For years Jacksonville, and the state of Florida as a whole, was seen as “old people” territory. It was a place where people went to settle down and start a family, or to retire.
In recent years, though, the tides have changed.
Jacksonville has emerged as one of the fastest growing cities in the country. In fact, Forbes magazine recently cited Jacksonville as the #2 most popular city to move to.
Even more notable is where that growth is coming from; the number of residents in their 20s increased by 5% from 2009 to 2014.
So why are more people, and specifically more millennials, choosing Jacksonville?
Cost of living
Jacksonville consistently ranks among the more affordable cities in America. With new apartment complexes going up year-round, older complexes are forced to lower their rates to remain competitive. This creates a plethora of affordable housing options.
Complexes like 220 Riverside and The Brooklyn at Riverside provide the type of experience often seen in college towns, which will make fresh graduates feel right at home.
Additionally, the estimated average cost of a house in Jacksonville (according to Forbes) is $272,400. This includes newer housing developments on the edge of city limits, and the pricier houses at the beaches. In other words, if you’re not picky about location, your starting price will actually be even lower. While most 20-somethings aren’t looking to buy a house yet, it’s a comforting idea to start building your life in a city in which you know you’ll eventually be able to settle down.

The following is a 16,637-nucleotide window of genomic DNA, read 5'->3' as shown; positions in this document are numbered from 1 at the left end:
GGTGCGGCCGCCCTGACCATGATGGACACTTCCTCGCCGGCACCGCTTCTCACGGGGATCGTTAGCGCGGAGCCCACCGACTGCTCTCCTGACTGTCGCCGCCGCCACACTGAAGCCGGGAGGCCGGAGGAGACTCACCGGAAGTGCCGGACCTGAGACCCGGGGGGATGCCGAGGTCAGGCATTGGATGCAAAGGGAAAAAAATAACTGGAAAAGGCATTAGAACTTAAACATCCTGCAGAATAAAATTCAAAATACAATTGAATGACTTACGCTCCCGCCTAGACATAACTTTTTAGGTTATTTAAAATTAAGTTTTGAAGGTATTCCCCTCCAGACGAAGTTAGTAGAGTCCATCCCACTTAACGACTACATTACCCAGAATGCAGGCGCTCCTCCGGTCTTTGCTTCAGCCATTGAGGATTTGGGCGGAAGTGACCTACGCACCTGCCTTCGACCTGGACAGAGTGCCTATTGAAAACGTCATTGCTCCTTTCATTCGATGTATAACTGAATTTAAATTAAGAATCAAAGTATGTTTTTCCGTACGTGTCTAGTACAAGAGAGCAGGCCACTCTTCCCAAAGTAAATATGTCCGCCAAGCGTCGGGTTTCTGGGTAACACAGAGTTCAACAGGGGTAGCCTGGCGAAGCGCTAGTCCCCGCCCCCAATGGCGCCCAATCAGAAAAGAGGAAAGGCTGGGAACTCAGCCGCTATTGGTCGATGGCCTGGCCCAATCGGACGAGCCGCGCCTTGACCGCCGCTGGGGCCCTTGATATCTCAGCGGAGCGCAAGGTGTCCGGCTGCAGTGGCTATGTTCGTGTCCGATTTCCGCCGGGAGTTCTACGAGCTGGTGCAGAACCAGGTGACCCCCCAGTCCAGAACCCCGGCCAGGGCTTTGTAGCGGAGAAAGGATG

Jobs on jobs on jobs
The Jacksonville job market is booming, especially for millennials.
The city has one of the fastest growing financial sectors in the country, with several national banks having dramatically increased their Jacksonville operations in the past decade.
Additionally, Jacksonville is taking off in another sector that is key to millennials: technology. Jacksonville Business Journal recently reported that the city’s tech talent grew 18.8% from 2013 to 2015. The city added just under 3,000 new tech-related jobs from 2011 to 2013.
The city’s overall unemployment rate sits at 4.4%, coming in below the national rate of 4.9%.
Their peers are here
Being a young person in Jacksonville isn’t such a lonely life any more.
With the ongoing revival of downtown and Riverside, driven largely by this new wave of young professionals, there’s now plenty of gathering places to meet people and have a good time. And with such significant job growth going on downtown, many of these new residents are able to work and play in the same area.
What it means for our future
Jacksonville figures to continue its rapid growth, and its refocusing around this new generation of residents. As such, downtown and Riverside will likely continue to develop quickly. eventually development will expand outward into areas like Springfield and Arlington that are close to the urban core and in desperate need of attention.
Young professionals will continue to help define the city’s image for years to come, and can help to reinvent Jacksonville to truly become the “Bold New City of the South”.